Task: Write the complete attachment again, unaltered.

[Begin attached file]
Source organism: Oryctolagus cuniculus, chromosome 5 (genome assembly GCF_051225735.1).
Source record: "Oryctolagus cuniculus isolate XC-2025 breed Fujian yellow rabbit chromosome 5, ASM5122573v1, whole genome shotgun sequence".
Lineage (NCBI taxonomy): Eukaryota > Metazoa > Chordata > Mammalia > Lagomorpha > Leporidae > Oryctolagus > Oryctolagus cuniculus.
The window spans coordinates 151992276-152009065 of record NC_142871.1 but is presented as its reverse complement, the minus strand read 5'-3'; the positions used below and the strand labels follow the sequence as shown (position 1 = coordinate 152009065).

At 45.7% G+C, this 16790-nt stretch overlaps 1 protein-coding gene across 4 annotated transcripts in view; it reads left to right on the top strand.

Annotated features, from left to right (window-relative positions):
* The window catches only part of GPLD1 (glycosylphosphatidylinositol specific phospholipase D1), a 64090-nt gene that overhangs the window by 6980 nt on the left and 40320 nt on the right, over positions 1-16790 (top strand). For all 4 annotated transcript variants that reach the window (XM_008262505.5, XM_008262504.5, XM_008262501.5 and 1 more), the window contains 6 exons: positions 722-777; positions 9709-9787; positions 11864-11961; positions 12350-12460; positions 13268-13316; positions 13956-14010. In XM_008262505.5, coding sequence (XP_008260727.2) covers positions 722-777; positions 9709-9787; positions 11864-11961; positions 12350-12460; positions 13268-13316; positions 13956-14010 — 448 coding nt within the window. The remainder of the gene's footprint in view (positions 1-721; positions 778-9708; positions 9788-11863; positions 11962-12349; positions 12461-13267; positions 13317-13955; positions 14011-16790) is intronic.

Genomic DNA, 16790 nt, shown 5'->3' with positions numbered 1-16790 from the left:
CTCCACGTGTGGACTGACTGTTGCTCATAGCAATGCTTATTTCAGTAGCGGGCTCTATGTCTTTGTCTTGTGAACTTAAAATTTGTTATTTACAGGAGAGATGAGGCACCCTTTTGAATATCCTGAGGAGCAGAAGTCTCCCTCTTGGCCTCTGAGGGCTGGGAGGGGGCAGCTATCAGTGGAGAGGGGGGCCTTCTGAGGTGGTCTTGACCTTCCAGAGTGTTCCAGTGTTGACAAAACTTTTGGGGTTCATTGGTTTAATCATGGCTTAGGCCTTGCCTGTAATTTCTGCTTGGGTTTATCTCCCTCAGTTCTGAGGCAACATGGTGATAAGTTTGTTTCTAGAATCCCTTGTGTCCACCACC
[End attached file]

Source organism: Oryctolagus cuniculus, chromosome 5 (genome assembly GCF_051225735.1).
Source record: "Oryctolagus cuniculus isolate XC-2025 breed Fujian yellow rabbit chromosome 5, ASM5122573v1, whole genome shotgun sequence".
Lineage (NCBI taxonomy): Eukaryota > Metazoa > Chordata > Mammalia > Lagomorpha > Leporidae > Oryctolagus > Oryctolagus cuniculus.
The window spans coordinates 151992276-152009065 of record NC_142871.1 but is presented as its reverse complement, the minus strand read 5'-3'; the positions used below and the strand labels follow the sequence as shown (position 1 = coordinate 152009065).

At 45.7% G+C, this 16790-nt stretch overlaps 1 protein-coding gene across 4 annotated transcripts in view; it reads left to right on the top strand.

Annotated features, from left to right (window-relative positions):
* The window catches only part of GPLD1 (glycosylphosphatidylinositol specific phospholipase D1), a 64090-nt gene that overhangs the window by 6980 nt on the left and 40320 nt on the right, over positions 1-16790 (top strand). For all 4 annotated transcript variants that reach the window (XM_008262505.5, XM_008262504.5, XM_008262501.5 and 1 more), the window contains 6 exons: positions 722-777; positions 9709-9787; positions 11864-11961; positions 12350-12460; positions 13268-13316; positions 13956-14010. In XM_008262505.5, coding sequence (XP_008260727.2) covers positions 722-777; positions 9709-9787; positions 11864-11961; positions 12350-12460; positions 13268-13316; positions 13956-14010 — 448 coding nt within the window. The remainder of the gene's footprint in view (positions 1-721; positions 778-9708; positions 9788-11863; positions 11962-12349; positions 12461-13267; positions 13317-13955; positions 14011-16790) is intronic.

Genomic DNA, 16790 nt, shown 5'->3' with positions numbered 1-16790 from the left:
CTCCACGTGTGGACTGACTGTTGCTCATAGCAATGCTTATTTCAGTAGCGGGCTCTATGTCTTTGTCTTGTGAACTTAAAATTTGTTATTTACAGGAGAGATGAGGCACCCTTTTGAATATCCTGAGGAGCAGAAGTCTCCCTCTTGGCCTCTGAGGGCTGGGAGGGGGCAGCTATCAGTGGAGAGGGGGGCCTTCTGAGGTGGTCTTGACCTTCCAGAGTGTTCCAGTGTTGACAAAACTTTTGGGGTTCATTGGTTTAATCATGGCTTAGGCCTTGCCTGTAATTTCTGCTTGGGTTTATCTCCCTCAGTTCTGAGGCAACATGGTGATAAGTTTGTTTCTAGAATCCCTTGTGTCCACCACC